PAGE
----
Most of published reports compare outcomes between multi-port VATS and open thoracotomy. Obviously, comparing VATS with any open approach, most important outcomes (pain, chest drain, hospital long stay, morbidity and mortality) are in favour of the minimally invasive approach. Thinking about the homogeneity of two surgical techniques to compare, minithoracotomy and uniVATS stand out as the perfect setting. UniVATS is totally similar to an open approach, except for the entity of incision and the lack of rib retraction. View perspective and instrumentation angles (sagittal plane) are similar to open procedures when performed through an antero-lateral thoracotomy/minithoracotomy.
Our experience with both minithoracotomy and uniVATS, the latter already reported in the setting of already published by current author (26), led to obtain preliminary information in terms of main outcomes (postoperative pain and costs);these data were used for an internal institutional audit. We retrospectively reviewed patients who underwent atypical wedge pulmonary resections for stage I NSCLC between January 2006 and December 2010, at the National Cancer Institute, IRCCS Pascale Foundation of Naples. During that period, we identified 40 consecutive patients who underwent uniVATS wedge resection (20 patients) and Minithoracotomy wedge resection (20 patients) and survived at least one year. We performed a case-matched analysis comparing the two groups based on a series of preoperative variables. There were no differences in patient sex (10 males and 10 females for each group), age (median age 69.7 years (range, 50–75 years), comorbidities (Charlson score) and preoperative pulmonary function. Patients have been evaluated for early (<30 days) and late (after one year) postoperative pain measured by the verbal rating scale (VRS) (Figure 3). Results are reported in Figure 4 and Table 4. The difference in perceived pain became more significant as more time elapsed from the intervention date. In our opinion, this analysis has many limitations (i.e., its retrospective nature and small numerosity) among which the most important being the lack of information about postoperative paresthesia (27). However, the difference of long –term residual postoperative wound pain is so striking that warrants additional investigation. In this same context, we also compared the minithoracotomy to uniVATS wedge resections for lung cancer in terms of costs based on the total number of procedures performed in our Institution. We estimated all itemized costs related to each procedure and observed a significant difference in costs favoring uniVATS wedge resections mainly due to the reduced hospitalization compared to the open technique (Table 4).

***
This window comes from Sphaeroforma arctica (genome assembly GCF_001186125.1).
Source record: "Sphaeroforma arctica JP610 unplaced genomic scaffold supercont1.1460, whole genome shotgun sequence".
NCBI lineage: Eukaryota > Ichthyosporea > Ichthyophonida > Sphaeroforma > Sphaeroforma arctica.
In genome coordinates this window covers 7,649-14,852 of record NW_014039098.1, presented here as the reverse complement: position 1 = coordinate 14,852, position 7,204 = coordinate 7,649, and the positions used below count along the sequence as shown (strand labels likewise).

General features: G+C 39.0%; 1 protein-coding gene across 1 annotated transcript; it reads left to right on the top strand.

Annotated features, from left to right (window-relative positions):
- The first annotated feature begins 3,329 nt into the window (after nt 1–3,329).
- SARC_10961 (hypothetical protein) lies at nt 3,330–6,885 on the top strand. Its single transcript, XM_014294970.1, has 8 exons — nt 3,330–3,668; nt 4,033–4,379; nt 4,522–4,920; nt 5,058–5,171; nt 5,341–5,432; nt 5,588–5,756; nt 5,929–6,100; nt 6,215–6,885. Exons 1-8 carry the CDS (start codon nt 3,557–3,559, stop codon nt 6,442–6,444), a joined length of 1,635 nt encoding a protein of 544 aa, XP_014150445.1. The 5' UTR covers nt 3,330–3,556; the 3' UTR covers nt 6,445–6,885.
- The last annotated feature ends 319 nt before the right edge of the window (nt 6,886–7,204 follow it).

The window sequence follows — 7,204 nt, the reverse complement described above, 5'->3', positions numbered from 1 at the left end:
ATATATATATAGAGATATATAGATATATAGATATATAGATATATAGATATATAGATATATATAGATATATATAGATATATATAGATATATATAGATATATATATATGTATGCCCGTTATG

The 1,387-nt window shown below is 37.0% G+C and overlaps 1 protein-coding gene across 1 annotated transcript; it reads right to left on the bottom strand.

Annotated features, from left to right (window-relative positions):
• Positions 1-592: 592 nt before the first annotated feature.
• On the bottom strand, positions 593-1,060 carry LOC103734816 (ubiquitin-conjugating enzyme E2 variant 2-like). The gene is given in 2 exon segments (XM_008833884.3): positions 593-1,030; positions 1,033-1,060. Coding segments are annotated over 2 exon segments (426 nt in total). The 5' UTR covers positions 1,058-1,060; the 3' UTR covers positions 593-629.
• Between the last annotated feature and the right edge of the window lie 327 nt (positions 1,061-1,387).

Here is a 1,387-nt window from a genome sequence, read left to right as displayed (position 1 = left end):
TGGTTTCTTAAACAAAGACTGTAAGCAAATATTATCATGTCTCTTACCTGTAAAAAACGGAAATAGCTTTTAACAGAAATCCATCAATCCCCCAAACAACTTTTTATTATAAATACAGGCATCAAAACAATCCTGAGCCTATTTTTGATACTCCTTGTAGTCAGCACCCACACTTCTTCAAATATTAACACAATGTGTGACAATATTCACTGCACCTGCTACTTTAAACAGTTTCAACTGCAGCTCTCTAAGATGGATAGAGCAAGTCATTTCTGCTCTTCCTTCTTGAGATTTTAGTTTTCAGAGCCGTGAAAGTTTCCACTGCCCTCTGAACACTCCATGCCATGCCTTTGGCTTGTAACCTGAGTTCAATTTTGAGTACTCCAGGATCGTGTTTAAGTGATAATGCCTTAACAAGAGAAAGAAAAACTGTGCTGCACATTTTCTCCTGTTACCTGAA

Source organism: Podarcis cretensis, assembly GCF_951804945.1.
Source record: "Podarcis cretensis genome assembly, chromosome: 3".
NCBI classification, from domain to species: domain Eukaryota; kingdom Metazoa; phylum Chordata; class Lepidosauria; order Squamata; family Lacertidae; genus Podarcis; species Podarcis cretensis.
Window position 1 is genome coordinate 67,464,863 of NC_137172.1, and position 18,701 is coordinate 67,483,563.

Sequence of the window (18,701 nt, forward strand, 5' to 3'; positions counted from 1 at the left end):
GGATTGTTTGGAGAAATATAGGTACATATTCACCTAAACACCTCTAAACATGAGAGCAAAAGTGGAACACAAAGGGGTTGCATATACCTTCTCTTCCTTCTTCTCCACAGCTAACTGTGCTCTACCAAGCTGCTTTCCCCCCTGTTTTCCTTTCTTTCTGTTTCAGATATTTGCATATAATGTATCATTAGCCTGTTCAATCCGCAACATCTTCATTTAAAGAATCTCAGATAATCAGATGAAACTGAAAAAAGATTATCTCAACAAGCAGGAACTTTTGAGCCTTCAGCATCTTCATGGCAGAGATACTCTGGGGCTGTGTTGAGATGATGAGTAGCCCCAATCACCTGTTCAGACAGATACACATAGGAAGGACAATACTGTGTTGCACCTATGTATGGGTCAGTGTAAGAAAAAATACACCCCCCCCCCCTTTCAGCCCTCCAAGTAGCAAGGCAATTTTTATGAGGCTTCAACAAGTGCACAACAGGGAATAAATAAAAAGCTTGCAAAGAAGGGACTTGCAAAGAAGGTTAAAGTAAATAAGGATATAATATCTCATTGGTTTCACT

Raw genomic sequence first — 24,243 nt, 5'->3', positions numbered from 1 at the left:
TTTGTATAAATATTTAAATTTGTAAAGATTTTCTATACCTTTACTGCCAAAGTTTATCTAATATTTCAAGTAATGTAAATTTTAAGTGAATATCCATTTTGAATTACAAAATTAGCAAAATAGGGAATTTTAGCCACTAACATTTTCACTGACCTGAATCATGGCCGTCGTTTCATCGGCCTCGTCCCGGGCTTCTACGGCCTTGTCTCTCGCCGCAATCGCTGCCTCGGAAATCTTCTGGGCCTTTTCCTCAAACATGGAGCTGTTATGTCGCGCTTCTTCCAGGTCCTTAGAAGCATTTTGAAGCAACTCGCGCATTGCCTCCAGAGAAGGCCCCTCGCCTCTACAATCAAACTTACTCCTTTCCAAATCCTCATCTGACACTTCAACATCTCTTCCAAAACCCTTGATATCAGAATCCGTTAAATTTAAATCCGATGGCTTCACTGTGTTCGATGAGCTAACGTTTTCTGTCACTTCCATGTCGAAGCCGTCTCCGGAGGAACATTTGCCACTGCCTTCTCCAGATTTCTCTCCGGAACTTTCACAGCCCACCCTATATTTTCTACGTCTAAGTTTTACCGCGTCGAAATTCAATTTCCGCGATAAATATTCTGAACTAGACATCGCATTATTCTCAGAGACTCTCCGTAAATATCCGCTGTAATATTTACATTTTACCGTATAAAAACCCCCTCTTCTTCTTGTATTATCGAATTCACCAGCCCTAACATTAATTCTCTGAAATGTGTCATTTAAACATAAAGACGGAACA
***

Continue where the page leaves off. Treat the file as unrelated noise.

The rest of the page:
If conventional multiportal VATS are superior to open thoracotomy by virtue of minimizing surgical access trauma (28), then further reduction in uniVATS should yield even greater benefits. Therefore, reducing the number of wounds from three or four to just one, should, in theory, lead to a less pain (29), paresthesia (27), morbidity (27) and faster recovery (30). Both short and long term pain following surgery have been proven to be improved when VATS is performed instead of open surgery. The vast majority of these reports involve multiport VATS (31). More recently, some degree of reduced postoperative pain after single port VATS in comparison to multiport VATS has been described (32).
Perna et al. (33) recently have published a prospective randomized study comparing uniVATS with other styles of VATS. They employed a sound process of randomization, a comprehensive selection of outcome measures and a thorough analysis of the collected data. From this, they have reached a conclusion that uniVATS offers no measurable benefits compared with other VATS approaches when performing lung lobectomy. The limited number of patients, the arbitrary patient selection putting the Duke technique (essentially a variant of uniportal technique) with the Copenhagen technique vs. uniVATS, the conclusion of “non-superiority” of uniVATS compared to other VATS in terms of different postoperative outcomes (postoperative pain, time of removing paravertebral catheter and chest drain, duration of postoperative hospital stay, postoperative complications and mortality), are limitations that urgently require more studies from more centers in order to validate these results.
In this light, the meta-analysis authored by Harris et al. (29) aimed to compare the clinical outcomes of uniVATS and multiportal VATS lobectomy for patients with lung cancer. Interestingly, all eight studies included for the systematic review were from Eastern countries. This meta-analysis demonstrated favorable outcomes for uniVATS lobectomy in the treatment of lung cancer compared to the conventional multiport approach.
Tips, tricks and pitfalls
In a troubleshooting table (Table 5), we offer ‘tips’ to both avoid and manage numerous intra-operative technical difficulties that commonly arise during multi-port VATS and uniVATS.
Conflicts of Interest: The authors have no conflicts of interest to declare.
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Cite this article as: Passera E, Rocco G. From full thoracotomy to uniportal video-assisted thoracic surgery: lessons learned. J Vis Surg 2017;3:36.